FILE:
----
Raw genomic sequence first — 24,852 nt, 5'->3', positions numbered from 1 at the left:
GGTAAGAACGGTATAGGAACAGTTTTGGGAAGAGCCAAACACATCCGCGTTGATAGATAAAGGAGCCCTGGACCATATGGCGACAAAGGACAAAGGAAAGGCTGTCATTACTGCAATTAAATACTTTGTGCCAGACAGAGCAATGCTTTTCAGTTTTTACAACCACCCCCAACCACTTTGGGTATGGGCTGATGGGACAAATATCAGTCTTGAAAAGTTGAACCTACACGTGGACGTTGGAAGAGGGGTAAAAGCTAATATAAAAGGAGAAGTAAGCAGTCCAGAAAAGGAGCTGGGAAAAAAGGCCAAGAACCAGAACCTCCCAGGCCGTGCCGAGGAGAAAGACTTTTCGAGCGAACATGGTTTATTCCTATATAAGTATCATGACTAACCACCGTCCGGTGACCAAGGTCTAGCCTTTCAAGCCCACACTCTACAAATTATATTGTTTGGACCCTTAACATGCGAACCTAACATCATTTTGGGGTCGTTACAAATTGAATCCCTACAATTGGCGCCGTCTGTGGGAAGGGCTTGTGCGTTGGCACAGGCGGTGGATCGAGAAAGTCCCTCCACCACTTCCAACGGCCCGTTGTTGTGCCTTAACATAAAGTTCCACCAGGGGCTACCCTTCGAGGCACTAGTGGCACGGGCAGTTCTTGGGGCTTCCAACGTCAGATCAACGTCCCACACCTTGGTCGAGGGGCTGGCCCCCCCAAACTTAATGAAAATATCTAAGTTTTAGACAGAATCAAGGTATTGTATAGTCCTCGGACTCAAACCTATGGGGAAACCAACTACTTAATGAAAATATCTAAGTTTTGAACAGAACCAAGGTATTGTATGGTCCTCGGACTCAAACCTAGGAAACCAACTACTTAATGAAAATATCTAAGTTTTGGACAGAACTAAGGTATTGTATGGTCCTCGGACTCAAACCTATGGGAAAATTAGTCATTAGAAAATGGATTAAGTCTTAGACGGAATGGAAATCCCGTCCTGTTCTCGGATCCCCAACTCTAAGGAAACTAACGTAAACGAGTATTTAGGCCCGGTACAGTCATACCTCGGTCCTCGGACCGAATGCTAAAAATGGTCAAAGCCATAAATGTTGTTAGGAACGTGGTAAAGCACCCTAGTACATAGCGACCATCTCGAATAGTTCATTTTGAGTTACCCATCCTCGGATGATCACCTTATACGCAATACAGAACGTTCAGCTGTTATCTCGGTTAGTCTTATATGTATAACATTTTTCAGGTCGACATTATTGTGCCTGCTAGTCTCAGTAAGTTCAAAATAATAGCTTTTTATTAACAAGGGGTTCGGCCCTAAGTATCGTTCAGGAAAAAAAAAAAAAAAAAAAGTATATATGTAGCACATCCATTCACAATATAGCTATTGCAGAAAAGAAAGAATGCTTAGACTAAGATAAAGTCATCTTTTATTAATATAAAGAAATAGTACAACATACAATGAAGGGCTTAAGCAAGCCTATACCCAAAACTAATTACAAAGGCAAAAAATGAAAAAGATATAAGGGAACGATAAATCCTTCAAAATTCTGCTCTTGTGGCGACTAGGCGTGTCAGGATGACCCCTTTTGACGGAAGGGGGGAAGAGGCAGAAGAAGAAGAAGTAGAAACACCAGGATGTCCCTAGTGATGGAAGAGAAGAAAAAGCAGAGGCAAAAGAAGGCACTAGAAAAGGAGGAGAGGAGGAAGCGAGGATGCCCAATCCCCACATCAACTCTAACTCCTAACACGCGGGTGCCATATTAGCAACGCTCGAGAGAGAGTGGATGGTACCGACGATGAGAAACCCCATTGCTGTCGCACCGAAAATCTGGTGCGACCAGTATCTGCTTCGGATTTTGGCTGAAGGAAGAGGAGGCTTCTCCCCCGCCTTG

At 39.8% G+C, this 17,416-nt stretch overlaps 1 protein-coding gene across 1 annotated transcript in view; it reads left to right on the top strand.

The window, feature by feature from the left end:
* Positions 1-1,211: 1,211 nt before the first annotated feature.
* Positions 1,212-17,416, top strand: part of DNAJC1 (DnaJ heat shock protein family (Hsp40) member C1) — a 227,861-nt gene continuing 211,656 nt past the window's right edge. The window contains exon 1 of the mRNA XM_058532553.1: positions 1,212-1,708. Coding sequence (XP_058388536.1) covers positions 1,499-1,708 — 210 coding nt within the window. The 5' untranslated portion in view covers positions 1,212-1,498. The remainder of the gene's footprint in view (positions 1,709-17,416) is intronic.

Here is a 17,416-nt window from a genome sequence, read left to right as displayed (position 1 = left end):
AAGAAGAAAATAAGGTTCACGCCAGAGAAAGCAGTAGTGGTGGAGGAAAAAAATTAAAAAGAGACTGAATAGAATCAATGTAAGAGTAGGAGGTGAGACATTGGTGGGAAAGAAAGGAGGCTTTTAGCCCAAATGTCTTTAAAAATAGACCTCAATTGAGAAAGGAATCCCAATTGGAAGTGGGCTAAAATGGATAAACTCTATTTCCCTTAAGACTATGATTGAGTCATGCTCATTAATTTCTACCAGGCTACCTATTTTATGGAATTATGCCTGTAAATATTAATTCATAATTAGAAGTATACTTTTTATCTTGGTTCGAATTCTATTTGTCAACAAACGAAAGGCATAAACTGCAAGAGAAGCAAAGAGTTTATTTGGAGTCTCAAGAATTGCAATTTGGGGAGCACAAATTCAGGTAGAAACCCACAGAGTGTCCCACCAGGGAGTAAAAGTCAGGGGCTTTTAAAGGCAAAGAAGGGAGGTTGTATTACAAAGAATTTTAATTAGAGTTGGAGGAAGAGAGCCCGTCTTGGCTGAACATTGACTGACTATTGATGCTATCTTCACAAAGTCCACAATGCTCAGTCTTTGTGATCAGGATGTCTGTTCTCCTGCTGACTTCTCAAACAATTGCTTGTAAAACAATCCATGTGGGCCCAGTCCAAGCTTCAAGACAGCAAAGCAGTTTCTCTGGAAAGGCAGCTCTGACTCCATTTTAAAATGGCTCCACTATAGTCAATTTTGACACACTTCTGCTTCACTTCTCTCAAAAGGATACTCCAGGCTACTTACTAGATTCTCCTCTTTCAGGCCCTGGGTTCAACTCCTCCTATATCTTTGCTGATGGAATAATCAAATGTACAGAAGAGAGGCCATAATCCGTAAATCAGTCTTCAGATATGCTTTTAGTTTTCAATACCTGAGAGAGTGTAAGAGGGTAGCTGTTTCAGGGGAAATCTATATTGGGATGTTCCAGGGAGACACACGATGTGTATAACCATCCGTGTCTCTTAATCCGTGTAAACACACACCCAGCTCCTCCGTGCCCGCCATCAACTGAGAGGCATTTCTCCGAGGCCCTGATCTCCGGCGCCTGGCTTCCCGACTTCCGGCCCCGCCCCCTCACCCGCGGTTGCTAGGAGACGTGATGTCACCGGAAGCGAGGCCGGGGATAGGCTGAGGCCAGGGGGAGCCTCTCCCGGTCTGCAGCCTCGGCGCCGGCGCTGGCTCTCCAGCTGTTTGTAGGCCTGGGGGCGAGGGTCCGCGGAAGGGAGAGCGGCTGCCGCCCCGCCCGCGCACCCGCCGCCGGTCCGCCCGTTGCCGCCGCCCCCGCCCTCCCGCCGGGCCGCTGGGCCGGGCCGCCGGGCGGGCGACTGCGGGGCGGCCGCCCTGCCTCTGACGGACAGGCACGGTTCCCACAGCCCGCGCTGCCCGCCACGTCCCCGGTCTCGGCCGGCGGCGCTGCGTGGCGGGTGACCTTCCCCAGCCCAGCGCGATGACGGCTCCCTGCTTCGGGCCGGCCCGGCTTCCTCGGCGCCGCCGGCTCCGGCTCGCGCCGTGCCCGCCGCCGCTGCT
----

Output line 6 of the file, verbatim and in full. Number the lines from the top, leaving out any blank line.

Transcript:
* Positions 1,212-17,416, top strand: part of DNAJC1 (DnaJ heat shock protein family (Hsp40) member C1) — a 227,861-nt gene continuing 211,656 nt past the window's right edge. The window contains exon 1 of the mRNA XM_058532553.1: positions 1,212-1,708. Coding sequence (XP_058388536.1) covers positions 1,499-1,708 — 210 coding nt within the window. The 5' untranslated portion in view covers positions 1,212-1,498. The remainder of the gene's footprint in view (positions 1,709-17,416) is intronic.